Japan could be, and perhaps should be, a BioTech startup powerhouse. The size of the market, the aging population and the depth and quality of the fundamental research being done here should make Japan a global player.
But something is holding her back.
Today we talk to Yutaro Kyono and Yoichiro Hara, two of the co-founders of Molcure about the challenges facing BioTech in Japan and how they have managed to get around them.
The Molcure system greatly reduces the time and resources to develop anti-body based drugs by identifying candidate gene sequences and automating the testing of those candidates. But Molcure’s vision is bigger than that. They envision a system so automated and complete they refer to it as “Sample in. Cure Out”
It’s an amazingly ambitious plan, even in the startup world, and they have some big challenges ahead of them. It’s a great story from an ambitious team, and I think you’ll enjoy the conversation.
Show Notes for Startups
- Why antibody based drugs are important
- Robotics in drug discovery and testing
- How to become the Google of drugs
- Why there is no bio-tech boom in Japan
- When government startup assistance is useful
- The importance of the startup community in Japan
- Why Molcure real competition won’t come from bio-tech
- When we will see Japan’s first round of bio-tech success stories
Links from the Founder
Transcript from Japan
Disrupting Japan. Episode 45.
Welcome to disrupting Japan. Straight talk from Japan’s most successful entrepreneurs. I’m Tim Romero and thanks for listening.
The team at Molcure has big ambitions. Now, I realize that’s a cliché. Talking about a company’s big ambitions is like talking about a founders driving passion. It can be and it usually is applied to every start-up on the planet. It’s different with Molcure however. They’ve developed and are bringing to market a system that can greatly reduce the time required to develop antibody-based drugs.
Molcure not only speeds up the process of isolating a handful of candidate gene sequences to combat a particular target by a factor of 10 but it then actually automates the laboratory tests required to confirm these candidates. Molcure has a vision of a drug discovery and testing systems so completely automated, they’re calling it sample in, cure out.
As ambitious as that seems however, the biggest hurdle to their success might not be the technological challenges. You see, Japanese biotech companies face some unique hurdles. Despite some amazing and groundbreaking research being done in the Japanese laboratories, a lot of changes need to be made before Japan will be able to successfully bring them onto a global marketplace, but I don’t want to get too far ahead of our story. So I’ll let both Yutaro Kyono and Yoichiro Hara, two of Molcure’s co-founders tell you all about it.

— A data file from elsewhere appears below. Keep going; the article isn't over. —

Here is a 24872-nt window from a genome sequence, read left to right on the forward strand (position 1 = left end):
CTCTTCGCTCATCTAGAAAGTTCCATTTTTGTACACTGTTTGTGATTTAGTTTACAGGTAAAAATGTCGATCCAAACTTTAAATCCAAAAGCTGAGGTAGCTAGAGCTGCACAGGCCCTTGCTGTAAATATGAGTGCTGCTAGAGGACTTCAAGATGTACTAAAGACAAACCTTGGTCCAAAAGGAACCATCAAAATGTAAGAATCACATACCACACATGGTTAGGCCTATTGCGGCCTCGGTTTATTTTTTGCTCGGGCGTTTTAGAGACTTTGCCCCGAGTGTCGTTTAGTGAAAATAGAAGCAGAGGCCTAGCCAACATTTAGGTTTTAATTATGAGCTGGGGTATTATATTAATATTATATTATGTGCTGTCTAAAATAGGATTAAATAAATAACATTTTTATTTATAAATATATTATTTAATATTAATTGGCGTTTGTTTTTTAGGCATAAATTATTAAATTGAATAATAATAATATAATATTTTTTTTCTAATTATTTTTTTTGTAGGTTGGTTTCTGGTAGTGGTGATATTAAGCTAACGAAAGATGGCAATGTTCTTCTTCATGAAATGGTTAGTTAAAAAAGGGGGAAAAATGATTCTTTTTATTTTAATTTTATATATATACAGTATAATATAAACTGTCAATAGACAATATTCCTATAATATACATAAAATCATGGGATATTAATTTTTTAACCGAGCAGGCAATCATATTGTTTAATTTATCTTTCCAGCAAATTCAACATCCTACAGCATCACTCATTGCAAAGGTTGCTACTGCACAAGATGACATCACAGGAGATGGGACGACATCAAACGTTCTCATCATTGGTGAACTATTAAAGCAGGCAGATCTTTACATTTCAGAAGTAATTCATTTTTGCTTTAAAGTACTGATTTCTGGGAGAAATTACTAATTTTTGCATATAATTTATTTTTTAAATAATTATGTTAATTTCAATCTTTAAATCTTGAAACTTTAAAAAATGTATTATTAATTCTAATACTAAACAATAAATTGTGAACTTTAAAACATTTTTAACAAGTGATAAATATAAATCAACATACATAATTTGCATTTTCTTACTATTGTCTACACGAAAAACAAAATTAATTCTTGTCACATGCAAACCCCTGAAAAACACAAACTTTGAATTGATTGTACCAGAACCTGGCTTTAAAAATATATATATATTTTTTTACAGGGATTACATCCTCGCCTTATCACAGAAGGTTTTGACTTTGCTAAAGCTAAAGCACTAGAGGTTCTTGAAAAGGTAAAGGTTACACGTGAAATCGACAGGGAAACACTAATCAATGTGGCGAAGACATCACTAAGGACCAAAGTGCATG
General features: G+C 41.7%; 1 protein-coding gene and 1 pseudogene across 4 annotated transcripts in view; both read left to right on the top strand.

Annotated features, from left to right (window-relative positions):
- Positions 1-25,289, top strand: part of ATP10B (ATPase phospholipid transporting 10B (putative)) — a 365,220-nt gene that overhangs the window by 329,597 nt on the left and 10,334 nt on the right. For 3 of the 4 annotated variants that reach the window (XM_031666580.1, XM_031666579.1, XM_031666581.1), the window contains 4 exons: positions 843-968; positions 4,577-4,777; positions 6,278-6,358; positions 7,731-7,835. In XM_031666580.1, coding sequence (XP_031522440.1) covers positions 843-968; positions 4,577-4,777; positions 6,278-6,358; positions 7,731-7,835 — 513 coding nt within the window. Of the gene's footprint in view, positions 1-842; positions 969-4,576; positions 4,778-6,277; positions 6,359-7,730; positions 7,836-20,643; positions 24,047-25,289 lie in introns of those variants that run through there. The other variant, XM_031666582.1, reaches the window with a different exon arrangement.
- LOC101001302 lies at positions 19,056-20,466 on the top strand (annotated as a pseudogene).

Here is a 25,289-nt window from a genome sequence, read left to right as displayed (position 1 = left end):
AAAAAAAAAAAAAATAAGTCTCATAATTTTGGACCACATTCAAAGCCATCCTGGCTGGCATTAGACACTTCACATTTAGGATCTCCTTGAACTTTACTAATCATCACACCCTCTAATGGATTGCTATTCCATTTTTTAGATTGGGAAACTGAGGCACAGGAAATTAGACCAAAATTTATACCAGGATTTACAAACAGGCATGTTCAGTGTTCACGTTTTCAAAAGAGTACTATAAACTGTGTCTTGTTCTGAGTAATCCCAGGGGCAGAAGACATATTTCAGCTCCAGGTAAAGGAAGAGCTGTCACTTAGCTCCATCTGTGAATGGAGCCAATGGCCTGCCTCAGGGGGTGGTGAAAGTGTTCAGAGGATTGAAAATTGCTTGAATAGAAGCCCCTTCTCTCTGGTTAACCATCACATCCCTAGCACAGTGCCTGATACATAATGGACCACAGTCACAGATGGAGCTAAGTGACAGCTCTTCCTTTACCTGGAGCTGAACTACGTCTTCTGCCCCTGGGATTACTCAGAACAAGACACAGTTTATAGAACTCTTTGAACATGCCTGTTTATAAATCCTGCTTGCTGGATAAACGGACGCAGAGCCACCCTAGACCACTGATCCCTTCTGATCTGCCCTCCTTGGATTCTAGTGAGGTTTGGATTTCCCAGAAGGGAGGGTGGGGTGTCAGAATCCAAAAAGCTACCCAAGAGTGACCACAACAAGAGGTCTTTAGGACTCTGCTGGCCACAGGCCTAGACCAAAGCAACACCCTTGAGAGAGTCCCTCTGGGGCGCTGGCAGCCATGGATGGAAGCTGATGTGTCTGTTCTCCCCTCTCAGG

So let’s get right to the interview.
Tim: So I’m sitting here with both Yutaro Kyono and Yoichiro Hara, cofounders of Molcure. Molcure is a biomolecule engineering platform and you guys are focused on an antibody based drugs. That’s a really big concept for a software guy like me. So Yoichiro, can you explain it in a way that a 10-year-old could understand it? What is it that Molcure does?
Yoichiro: OK. Molcure is providing software for discovering the new antibody drugs for incurable diseases. It can lead a sequence of DNA and then recall that the big data from the library in the process of the screening of drug and then we analyze that data using our massive lining algorithms and then we can discover the 10 or 20 top candidates for the pharmaceutical company.
Tim: So you start out with a pathogen and you’re looking for DNA sequences of antibodies that will attack that pathogen?
Yoichiro: In particular difficult areas, like protein or peptide that is related to the disease. Antibody is missile weapon against the targets.
Tim: From what I’ve read, the advantage of antibody based drugs is that they tend to have much fewer side-effects than traditional pharmaceuticals.
Yoichiro: It has a high specificity and selectivity.
Tim: Right now what percentage of drugs are antibody based drugs and how many are the traditional chemical based?
Yoichiro: Now the top 10 in the global market, half of it is antibody drugs the other is normal drug, this growth laid on antibody drug market is so fast.